It just puts so much pressure on everybody that it feels almost impossible. A lot of folks resort to telling stories, as in lies, or half truths, or they make promises with their brand that their business can’t deliver. I’m not a big fan of that. So what we discovered a few years ago was that if you think through the way your business has to work to deliver more value for your clients, and your employees and still deliver on the bottom line, you craft that as an experience, you can do it right here.

Sometimes you can write it down on some paper or use some cool journey mapping software. But you have to get the experience of the future right. And then you tell the story about your customer, or your employee, or your partner, or whomever you’re talking to in that new experience. And all of a sudden, using those same tools as you know under the sheets with a flashlight. You make them realize that these things are real. They’ll bring their imagination and their creativity and their willingness to work with you to make that real, because it’s appealing to them. And they see that they’ve got a place, they’ve got purpose and so on. That’s what future story does.

That traditional storytelling and old fashioned ways of managing from the past extrapolating into the future. That’s what they do.

And we’re done. That was all I wanted to say today.

Beau 06:38
That’s the easiest interview I’ve had. But I think that’s a good segue to to kind of dig a little bit deeper.

How does one go about actually formulating a good story? What are the components? Where do you even start? Because a lot of people aren’t maybe have the funds to hire somebody like yourself, or they’re going to give an initial crack themselves.

Mike 07:01
Let me ask you a couple of questions. Let’s make the scenario nice and tight.

Who is the story by and Who is it for? And what’s the situation? Just make something up and we’ll work with it.

Beau 07:10
Sure. Let’s just think of.

Mike 07:12
It’s like improve without the humor, Okay?

Beau 07:16
So let’s think about maybe an independent consultant that lives in America. They’re at an executive level, and they’ve got a lot of skill sets that they know they can utilize in the marketplace but they’re not exactly sure of how to formulate the strategy and the brand and ultimately get their story into the market on how they could provide. How they could delight.

Mike 07:37
Okay, all right, gotcha.

So bear with me for a second because this might take about three minutes to do and feel free to interject questions as I go along.

Traditionally, what people have been taught to do by the outplacement firms and your general run of the mill consultants is get really clear on who you are, know your why. And then tell your narrative in a way that’s as appealing as possible for others.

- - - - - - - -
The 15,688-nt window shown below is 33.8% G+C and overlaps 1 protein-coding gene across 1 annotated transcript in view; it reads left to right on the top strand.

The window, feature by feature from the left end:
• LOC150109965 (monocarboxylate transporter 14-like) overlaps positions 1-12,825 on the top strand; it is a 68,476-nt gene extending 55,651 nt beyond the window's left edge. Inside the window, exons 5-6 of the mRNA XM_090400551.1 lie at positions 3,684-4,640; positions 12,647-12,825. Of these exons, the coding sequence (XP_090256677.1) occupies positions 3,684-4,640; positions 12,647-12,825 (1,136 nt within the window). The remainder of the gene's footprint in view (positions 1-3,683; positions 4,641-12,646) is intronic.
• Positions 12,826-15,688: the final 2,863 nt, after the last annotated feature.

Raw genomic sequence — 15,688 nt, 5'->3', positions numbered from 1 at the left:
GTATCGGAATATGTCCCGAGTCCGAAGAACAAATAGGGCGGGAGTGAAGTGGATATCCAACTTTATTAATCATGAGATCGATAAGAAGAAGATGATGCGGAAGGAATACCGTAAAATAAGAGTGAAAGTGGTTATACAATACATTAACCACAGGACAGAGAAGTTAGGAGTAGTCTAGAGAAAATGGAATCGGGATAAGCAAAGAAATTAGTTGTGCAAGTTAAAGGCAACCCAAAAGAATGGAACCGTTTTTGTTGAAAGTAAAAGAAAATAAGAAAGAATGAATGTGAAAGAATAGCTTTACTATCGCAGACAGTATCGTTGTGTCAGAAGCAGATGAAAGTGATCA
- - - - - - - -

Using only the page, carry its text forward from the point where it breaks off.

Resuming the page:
I don’t disagree with the know your why part. That’s just good karma. That’s good to know. You have to know how you’re wired, where your principles lie, what your mission in life is, where do you want to go? What do you want to learn, all those things are really, really important. Can’t over stress that enough.

If you don’t know who you are, people won’t want to work with you as much. It doesn’t mean that you’re imperfect. It just means you’re a work in progress. And even the people that know who they are and where they’re going and why that always changes.

Beau 08:39
Digital path though it’s extremely difficult to to figure out what your why is. I’ve been in business for four and a half years, I feel like I’ve had so much clarity just in the last year that I had the preceding three years. Very tough to accomplish.

Mike 08:55
Well, let’s go down that for a minute. And don’t let me forget to come back to the notion of how you create your own story.

So when it comes to your why each of us is a work in progress. And we start here and hopefully we take a hero’s journey path and we get better and better and better over time.

Mike 09:17
So the challenge about finding out your why is that we all start here whatever our Age of Enlightenment is. And over time, we hope we get better. Just like in a hero’s journey, Harry Potter got better ,Ulysses got better, Nancy Drew got better. Whatever your storyline is that you like.

What’s so weird about the world is changing so fast. The people around us are changing. The businesses, the environment, the economic conditions. Whatever is in vogue is changing and we’re constantly responding to it. Each of us in business, especially in professional services, wants to be relevant and paid for being relevant. And it’s a continuous effort to stay aligned with what the market needs, and what they think of you, and who you are and what you think of yourself. So you want to try to keep that alignment going all the time.

So knowing your WHY is important. And here’s the big thing that people forget. A lot of people think that the WHY is about me in professional services in particular that never, ever, ever works. In boxing, it can work because there are a lot of powerful personalities in both senses of the word. And they are the center of their own universes. That works in boxing, because that’s what the fans want. That’s what keeps them motivated as what upsets their opponents and freaks them out. In professional services, When you’re serving others, it does not work.

What it’s about is the outcome of the value that you deliver for your customer. Your WHY has to be what you do for other people. And it has to include three things: it’s got to include (1) the value that you create for others. And that value has to be something that they measure as valuable. It can’t be, “Oh, I’m going to give 50 hours for the price of one.” That’s your definition of value.